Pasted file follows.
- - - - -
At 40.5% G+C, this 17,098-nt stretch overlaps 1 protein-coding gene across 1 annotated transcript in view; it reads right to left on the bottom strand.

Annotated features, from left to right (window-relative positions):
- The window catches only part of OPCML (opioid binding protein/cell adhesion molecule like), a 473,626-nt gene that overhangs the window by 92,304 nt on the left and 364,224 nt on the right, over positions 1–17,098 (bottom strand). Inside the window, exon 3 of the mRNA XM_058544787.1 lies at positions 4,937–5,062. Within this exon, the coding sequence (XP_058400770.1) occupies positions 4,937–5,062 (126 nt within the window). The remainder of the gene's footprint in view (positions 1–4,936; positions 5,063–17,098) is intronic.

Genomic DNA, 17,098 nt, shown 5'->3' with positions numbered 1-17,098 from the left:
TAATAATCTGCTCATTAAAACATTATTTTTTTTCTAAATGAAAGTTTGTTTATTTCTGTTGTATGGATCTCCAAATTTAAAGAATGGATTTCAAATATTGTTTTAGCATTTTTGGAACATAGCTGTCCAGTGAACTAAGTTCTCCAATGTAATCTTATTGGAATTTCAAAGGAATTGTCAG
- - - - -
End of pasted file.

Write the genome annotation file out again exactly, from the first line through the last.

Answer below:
At 40.5% G+C, this 17,098-nt stretch overlaps 1 protein-coding gene across 1 annotated transcript in view; it reads right to left on the bottom strand.

Annotated features, from left to right (window-relative positions):
- The window catches only part of OPCML (opioid binding protein/cell adhesion molecule like), a 473,626-nt gene that overhangs the window by 92,304 nt on the left and 364,224 nt on the right, over positions 1–17,098 (bottom strand). Inside the window, exon 3 of the mRNA XM_058544787.1 lies at positions 4,937–5,062. Within this exon, the coding sequence (XP_058400770.1) occupies positions 4,937–5,062 (126 nt within the window). The remainder of the gene's footprint in view (positions 1–4,936; positions 5,063–17,098) is intronic.

Genomic DNA, 17,098 nt, shown 5'->3' with positions numbered 1-17,098 from the left:
TAATAATCTGCTCATTAAAACATTATTTTTTTTCTAAATGAAAGTTTGTTTATTTCTGTTGTATGGATCTCCAAATTTAAAGAATGGATTTCAAATATTGTTTTAGCATTTTTGGAACATAGCTGTCCAGTGAACTAAGTTCTCCAATGTAATCTTATTGGAATTTCAAAGGAATTGTCAG